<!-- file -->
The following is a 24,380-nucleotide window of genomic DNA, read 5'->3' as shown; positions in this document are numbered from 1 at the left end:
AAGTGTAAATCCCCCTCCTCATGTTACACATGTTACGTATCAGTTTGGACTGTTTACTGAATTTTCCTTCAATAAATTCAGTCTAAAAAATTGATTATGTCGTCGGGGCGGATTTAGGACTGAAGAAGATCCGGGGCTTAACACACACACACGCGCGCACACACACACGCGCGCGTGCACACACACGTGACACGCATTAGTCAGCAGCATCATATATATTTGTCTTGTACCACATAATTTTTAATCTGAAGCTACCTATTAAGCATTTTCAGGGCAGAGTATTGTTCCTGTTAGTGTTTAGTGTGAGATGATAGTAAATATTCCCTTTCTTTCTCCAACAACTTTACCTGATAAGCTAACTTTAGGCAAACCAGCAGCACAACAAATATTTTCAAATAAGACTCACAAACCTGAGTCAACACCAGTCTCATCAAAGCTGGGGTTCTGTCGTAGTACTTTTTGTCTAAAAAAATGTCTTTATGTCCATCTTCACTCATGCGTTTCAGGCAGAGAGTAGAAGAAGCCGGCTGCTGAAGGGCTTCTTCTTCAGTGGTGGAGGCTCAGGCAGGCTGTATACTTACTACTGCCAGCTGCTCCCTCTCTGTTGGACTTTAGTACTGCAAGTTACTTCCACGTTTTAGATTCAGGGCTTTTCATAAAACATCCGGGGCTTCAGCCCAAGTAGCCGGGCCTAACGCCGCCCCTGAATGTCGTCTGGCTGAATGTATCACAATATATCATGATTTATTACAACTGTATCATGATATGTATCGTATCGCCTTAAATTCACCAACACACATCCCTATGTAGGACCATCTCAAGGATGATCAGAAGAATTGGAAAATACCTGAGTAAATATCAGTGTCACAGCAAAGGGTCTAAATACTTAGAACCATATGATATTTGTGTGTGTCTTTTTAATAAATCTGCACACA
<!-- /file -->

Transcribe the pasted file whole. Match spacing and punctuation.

The following is a 24,380-nucleotide window of genomic DNA, read 5'->3' as shown; positions in this document are numbered from 1 at the left end:
AAGTGTAAATCCCCCTCCTCATGTTACACATGTTACGTATCAGTTTGGACTGTTTACTGAATTTTCCTTCAATAAATTCAGTCTAAAAAATTGATTATGTCGTCGGGGCGGATTTAGGACTGAAGAAGATCCGGGGCTTAACACACACACACGCGCGCACACACACACGCGCGCGTGCACACACACGTGACACGCATTAGTCAGCAGCATCATATATATTTGTCTTGTACCACATAATTTTTAATCTGAAGCTACCTATTAAGCATTTTCAGGGCAGAGTATTGTTCCTGTTAGTGTTTAGTGTGAGATGATAGTAAATATTCCCTTTCTTTCTCCAACAACTTTACCTGATAAGCTAACTTTAGGCAAACCAGCAGCACAACAAATATTTTCAAATAAGACTCACAAACCTGAGTCAACACCAGTCTCATCAAAGCTGGGGTTCTGTCGTAGTACTTTTTGTCTAAAAAAATGTCTTTATGTCCATCTTCACTCATGCGTTTCAGGCAGAGAGTAGAAGAAGCCGGCTGCTGAAGGGCTTCTTCTTCAGTGGTGGAGGCTCAGGCAGGCTGTATACTTACTACTGCCAGCTGCTCCCTCTCTGTTGGACTTTAGTACTGCAAGTTACTTCCACGTTTTAGATTCAGGGCTTTTCATAAAACATCCGGGGCTTCAGCCCAAGTAGCCGGGCCTAACGCCGCCCCTGAATGTCGTCTGGCTGAATGTATCACAATATATCATGATTTATTACAACTGTATCATGATATGTATCGTATCGCCTTAAATTCACCAACACACATCCCTATGTAGGACCATCTCAAGGATGATCAGAAGAATTGGAAAATACCTGAGTAAATATCAGTGTCACAGCAAAGGGTCTAAATACTTAGAACCATATGATATTTGTGTGTGTCTTTTTAATAAATCTGCACACA